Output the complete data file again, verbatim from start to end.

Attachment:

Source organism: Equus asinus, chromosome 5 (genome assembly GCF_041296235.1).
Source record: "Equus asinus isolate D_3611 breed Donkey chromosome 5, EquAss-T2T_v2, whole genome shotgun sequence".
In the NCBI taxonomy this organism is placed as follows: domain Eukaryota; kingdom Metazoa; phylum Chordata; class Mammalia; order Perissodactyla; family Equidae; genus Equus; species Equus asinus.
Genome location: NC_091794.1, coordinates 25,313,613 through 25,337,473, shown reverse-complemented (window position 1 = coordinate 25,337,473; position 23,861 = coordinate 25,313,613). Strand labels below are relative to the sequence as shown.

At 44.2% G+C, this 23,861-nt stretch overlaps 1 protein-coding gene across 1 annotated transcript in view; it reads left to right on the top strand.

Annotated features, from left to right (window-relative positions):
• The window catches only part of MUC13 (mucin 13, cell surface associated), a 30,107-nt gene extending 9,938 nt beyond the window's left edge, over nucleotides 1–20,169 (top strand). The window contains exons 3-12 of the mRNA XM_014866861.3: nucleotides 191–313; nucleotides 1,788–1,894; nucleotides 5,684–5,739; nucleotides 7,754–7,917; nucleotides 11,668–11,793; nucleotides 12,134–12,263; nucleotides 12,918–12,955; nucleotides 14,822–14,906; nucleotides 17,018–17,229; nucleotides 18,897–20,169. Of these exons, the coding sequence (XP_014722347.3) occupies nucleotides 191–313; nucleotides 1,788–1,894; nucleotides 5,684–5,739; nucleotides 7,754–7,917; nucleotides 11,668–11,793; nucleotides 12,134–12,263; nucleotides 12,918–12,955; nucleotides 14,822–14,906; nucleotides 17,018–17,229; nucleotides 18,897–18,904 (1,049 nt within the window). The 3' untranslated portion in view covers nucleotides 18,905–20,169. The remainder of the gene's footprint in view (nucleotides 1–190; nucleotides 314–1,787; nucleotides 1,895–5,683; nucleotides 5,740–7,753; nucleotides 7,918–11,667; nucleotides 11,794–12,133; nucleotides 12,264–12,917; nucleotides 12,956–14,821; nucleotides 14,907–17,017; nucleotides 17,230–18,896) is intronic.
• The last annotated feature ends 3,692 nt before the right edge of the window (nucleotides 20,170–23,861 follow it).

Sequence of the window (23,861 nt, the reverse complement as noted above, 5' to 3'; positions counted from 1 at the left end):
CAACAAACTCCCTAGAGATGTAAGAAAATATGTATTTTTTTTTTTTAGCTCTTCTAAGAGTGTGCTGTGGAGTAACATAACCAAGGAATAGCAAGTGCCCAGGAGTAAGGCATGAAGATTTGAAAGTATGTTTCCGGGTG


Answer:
Source organism: Equus asinus, chromosome 5 (genome assembly GCF_041296235.1).
Source record: "Equus asinus isolate D_3611 breed Donkey chromosome 5, EquAss-T2T_v2, whole genome shotgun sequence".
In the NCBI taxonomy this organism is placed as follows: domain Eukaryota; kingdom Metazoa; phylum Chordata; class Mammalia; order Perissodactyla; family Equidae; genus Equus; species Equus asinus.
Genome location: NC_091794.1, coordinates 25,313,613 through 25,337,473, shown reverse-complemented (window position 1 = coordinate 25,337,473; position 23,861 = coordinate 25,313,613). Strand labels below are relative to the sequence as shown.

At 44.2% G+C, this 23,861-nt stretch overlaps 1 protein-coding gene across 1 annotated transcript in view; it reads left to right on the top strand.

Annotated features, from left to right (window-relative positions):
• The window catches only part of MUC13 (mucin 13, cell surface associated), a 30,107-nt gene extending 9,938 nt beyond the window's left edge, over nucleotides 1–20,169 (top strand). The window contains exons 3-12 of the mRNA XM_014866861.3: nucleotides 191–313; nucleotides 1,788–1,894; nucleotides 5,684–5,739; nucleotides 7,754–7,917; nucleotides 11,668–11,793; nucleotides 12,134–12,263; nucleotides 12,918–12,955; nucleotides 14,822–14,906; nucleotides 17,018–17,229; nucleotides 18,897–20,169. Of these exons, the coding sequence (XP_014722347.3) occupies nucleotides 191–313; nucleotides 1,788–1,894; nucleotides 5,684–5,739; nucleotides 7,754–7,917; nucleotides 11,668–11,793; nucleotides 12,134–12,263; nucleotides 12,918–12,955; nucleotides 14,822–14,906; nucleotides 17,018–17,229; nucleotides 18,897–18,904 (1,049 nt within the window). The 3' untranslated portion in view covers nucleotides 18,905–20,169. The remainder of the gene's footprint in view (nucleotides 1–190; nucleotides 314–1,787; nucleotides 1,895–5,683; nucleotides 5,740–7,753; nucleotides 7,918–11,667; nucleotides 11,794–12,133; nucleotides 12,264–12,917; nucleotides 12,956–14,821; nucleotides 14,907–17,017; nucleotides 17,230–18,896) is intronic.
• The last annotated feature ends 3,692 nt before the right edge of the window (nucleotides 20,170–23,861 follow it).

Sequence of the window (23,861 nt, the reverse complement as noted above, 5' to 3'; positions counted from 1 at the left end):
CAACAAACTCCCTAGAGATGTAAGAAAATATGTATTTTTTTTTTTTAGCTCTTCTAAGAGTGTGCTGTGGAGTAACATAACCAAGGAATAGCAAGTGCCCAGGAGTAAGGCATGAAGATTTGAAAGTATGTTTCCGGGTG